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Cellulose structure

Cellulose is made of numerous $$\beta$$-glucose molecules. The molecular structure is often represented as shown, with a subscript 'n' to indicate that this unit repeats for the rest of the molecule.
Cellulose is made of numerous $$\beta$$-glucose molecules. The molecular structure is often represented as shown, with a subscript 'n' to indicate that this unit repeats for the rest of the molecule.

Cellulose is a polysaccharide found in plant cells. It is the main component of cell walls.

The monomer (smallest sugar component) of cellulose is $$\beta$$-glucose. Over 1000 monomers are assembled into long straight chains.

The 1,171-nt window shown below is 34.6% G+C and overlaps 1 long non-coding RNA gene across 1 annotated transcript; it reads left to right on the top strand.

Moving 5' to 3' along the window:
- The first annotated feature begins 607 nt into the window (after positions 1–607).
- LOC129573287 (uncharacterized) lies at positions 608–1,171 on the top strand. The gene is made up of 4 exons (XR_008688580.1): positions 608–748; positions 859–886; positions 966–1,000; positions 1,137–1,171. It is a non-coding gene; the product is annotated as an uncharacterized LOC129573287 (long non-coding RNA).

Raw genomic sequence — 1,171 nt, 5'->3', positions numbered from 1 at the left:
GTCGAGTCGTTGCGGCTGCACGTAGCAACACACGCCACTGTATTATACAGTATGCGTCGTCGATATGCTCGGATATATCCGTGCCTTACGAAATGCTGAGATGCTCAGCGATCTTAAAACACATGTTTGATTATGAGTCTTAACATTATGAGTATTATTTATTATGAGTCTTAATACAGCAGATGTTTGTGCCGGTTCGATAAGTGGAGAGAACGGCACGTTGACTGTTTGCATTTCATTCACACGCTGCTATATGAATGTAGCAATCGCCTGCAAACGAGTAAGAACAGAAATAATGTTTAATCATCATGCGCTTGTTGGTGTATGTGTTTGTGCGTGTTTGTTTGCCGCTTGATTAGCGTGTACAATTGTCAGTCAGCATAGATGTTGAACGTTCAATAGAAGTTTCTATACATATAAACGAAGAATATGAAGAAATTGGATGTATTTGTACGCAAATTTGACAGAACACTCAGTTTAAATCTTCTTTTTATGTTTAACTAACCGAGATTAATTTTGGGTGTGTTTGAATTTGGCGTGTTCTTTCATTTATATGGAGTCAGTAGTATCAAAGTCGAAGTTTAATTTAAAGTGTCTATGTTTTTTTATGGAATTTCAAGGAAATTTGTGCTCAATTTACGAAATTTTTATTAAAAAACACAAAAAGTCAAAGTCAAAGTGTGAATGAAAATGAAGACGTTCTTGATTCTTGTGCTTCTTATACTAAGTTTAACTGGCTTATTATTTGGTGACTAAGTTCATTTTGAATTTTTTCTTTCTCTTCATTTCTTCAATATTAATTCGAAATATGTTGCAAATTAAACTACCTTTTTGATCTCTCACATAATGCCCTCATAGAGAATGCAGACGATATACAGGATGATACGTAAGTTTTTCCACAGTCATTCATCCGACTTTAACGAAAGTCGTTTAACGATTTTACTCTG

The glucose monomers are linked together by 1-4 glycosidic bonds (bonds between the first and the fourth carbon atom of the glucose molecule).

In order to form these bonds, alternate $$\beta$$-glucose monomers must rotate through 180 degrees. This rotation gives cellulose its characteristic straight chained structure.

Cellulose chains are arranged in parallel. These chains are held together by hydrogen bonds and are called microfibrils.